Google is at it again. This past week the search engine company announced its Project Knol, yet another clone of Wikipedia’s user-generated knowledge database.
According to Google a “knol” is a “unit of knowledge”. Sounds very similar to a “wiki”. Also according to Google, the main difference between Knol and other collaborative content sites is that this one will put more focus on the author.
Here is the party line straight from the official Google blog.
Knols will include strong community tools. People will be able to submit comments, questions, edits, additional content, and so on. Anyone will be able to rate a knol or write a review of it. Knols will also include references and links to additional information. At the discretion of the author, a knol may include ads. If an author chooses to include ads, Google will provide the author with substantial revenue share from the proceeds of those ads.
Our goal is to encourage people who know a particular subject to write an authoritative article about it.
From the sounds of it, Knol will offer everything that Wikipedia currently offers but will allow for the inclusion of ads at the authors discretion. I think the idea of revenue sharing is great but I must question exactly what is considered a “substantial revenue share” and what would be considered an “authoritative article”.
Other questions arise such as, “Will those who edit articles also be compensated?”, “What protections will be put in place to prevent plagiarism?”, “Will “Knol” articles eventually be given preferential positioning in SERP pages?” In regards to the last question, Google’s Udi Manber says, “Our job in Search Quality will be to rank the knols appropriately when they appear in Google search results.” If Google will be the one deciding what is considered an “appropriate” rank then any hopes of objectivity have vanished.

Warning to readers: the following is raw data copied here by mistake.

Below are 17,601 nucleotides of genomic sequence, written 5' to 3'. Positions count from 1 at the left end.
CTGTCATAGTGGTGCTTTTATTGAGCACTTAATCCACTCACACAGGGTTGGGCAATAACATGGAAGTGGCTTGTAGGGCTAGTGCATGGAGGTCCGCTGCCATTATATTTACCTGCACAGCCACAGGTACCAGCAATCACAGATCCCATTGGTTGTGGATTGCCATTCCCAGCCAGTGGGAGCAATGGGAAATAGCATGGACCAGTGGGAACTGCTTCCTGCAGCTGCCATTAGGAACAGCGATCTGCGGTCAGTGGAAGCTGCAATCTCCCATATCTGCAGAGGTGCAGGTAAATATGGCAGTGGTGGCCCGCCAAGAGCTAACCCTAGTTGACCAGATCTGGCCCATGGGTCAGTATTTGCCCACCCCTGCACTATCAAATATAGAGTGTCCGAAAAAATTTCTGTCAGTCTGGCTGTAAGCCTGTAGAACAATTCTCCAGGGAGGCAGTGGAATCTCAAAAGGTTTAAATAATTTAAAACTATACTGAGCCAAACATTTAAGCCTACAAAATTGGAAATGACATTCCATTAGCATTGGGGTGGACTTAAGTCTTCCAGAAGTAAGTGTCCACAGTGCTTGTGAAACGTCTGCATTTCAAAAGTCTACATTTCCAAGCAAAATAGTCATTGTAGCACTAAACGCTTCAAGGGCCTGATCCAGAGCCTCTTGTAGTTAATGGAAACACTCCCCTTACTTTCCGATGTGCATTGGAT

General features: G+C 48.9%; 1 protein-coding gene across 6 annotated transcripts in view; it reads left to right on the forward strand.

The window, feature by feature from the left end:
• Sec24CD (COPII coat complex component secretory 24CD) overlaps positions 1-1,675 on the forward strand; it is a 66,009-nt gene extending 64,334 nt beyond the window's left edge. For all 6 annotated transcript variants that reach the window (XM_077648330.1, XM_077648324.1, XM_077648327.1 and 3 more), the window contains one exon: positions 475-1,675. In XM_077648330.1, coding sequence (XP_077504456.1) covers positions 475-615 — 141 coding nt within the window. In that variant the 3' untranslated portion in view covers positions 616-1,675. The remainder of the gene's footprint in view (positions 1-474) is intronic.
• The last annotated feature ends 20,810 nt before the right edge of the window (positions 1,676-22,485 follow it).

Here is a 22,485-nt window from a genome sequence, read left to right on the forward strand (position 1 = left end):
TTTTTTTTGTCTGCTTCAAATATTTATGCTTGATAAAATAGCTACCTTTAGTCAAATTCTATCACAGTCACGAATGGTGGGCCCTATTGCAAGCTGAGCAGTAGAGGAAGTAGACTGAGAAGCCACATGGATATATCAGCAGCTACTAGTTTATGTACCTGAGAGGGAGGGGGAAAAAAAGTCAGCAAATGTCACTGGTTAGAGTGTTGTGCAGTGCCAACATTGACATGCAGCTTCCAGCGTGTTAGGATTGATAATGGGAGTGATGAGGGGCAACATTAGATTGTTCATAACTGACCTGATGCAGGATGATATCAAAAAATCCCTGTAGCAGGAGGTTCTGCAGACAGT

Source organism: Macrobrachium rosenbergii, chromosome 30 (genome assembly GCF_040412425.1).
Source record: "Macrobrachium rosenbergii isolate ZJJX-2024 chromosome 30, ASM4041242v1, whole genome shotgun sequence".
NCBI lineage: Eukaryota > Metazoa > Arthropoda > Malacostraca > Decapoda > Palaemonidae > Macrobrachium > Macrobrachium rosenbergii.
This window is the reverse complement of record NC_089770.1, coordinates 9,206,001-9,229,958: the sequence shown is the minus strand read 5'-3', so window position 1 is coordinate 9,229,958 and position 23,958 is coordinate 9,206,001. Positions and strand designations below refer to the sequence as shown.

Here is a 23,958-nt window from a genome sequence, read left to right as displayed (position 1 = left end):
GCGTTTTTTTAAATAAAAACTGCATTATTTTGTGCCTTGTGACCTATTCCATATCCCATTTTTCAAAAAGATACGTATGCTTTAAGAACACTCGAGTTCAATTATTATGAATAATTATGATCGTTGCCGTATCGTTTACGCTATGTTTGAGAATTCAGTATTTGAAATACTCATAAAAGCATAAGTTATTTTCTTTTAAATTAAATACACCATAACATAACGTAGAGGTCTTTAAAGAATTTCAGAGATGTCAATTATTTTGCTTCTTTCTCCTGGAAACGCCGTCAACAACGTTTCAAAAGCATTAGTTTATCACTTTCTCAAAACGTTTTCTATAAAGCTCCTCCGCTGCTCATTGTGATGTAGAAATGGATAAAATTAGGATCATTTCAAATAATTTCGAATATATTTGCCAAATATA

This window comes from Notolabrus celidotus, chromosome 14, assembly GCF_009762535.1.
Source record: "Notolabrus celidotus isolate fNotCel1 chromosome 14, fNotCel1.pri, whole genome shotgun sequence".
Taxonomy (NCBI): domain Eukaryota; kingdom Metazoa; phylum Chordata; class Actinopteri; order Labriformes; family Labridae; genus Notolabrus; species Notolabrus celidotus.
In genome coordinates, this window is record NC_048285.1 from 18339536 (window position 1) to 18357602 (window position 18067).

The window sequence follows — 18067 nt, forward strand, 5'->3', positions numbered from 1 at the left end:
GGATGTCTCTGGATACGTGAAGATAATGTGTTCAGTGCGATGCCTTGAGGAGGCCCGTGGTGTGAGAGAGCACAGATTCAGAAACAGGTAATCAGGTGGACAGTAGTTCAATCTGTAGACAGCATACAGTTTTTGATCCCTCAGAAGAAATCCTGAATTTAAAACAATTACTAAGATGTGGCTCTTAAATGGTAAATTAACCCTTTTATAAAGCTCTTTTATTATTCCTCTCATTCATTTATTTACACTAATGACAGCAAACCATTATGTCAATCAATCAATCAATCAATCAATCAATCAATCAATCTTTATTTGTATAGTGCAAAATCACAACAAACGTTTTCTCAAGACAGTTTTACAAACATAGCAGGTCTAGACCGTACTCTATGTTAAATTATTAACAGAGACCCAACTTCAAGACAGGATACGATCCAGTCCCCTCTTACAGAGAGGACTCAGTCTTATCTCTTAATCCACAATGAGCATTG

Wikipedia is well known for the inaccuracy of its articles and despite Google’s mention that it will allow for ratings and reviews of I doubt that the average internet user will have adequate knowledge on all of the topics they rate to make the ratings indicative of the accuracy of the information presented. Google admits the shortcomings of the system in this quote.
“Once testing is completed, participation in knols will be completely open, and we cannot expect that all of them will be of high quality.”
One more difference that I would like to highlight is that Wikipedia has set a policy that all articles be written from a “neutral point of view“. The information presented thus far seems to indicate that the Knol system will be counting on user reviews and rankings to weed out one-sided articles and propaganda.
I have to give credit to Google for trying something “new” but my initial impression is similar to when I read about Orkut and Google Talk: “Do we really need this?”
The Knol project is still in a closed, invitation-only beta and there is no telling when or if the project will be opened to the public. In the meantime feel free to read more about Google’s Knol project on this Wikipedia page.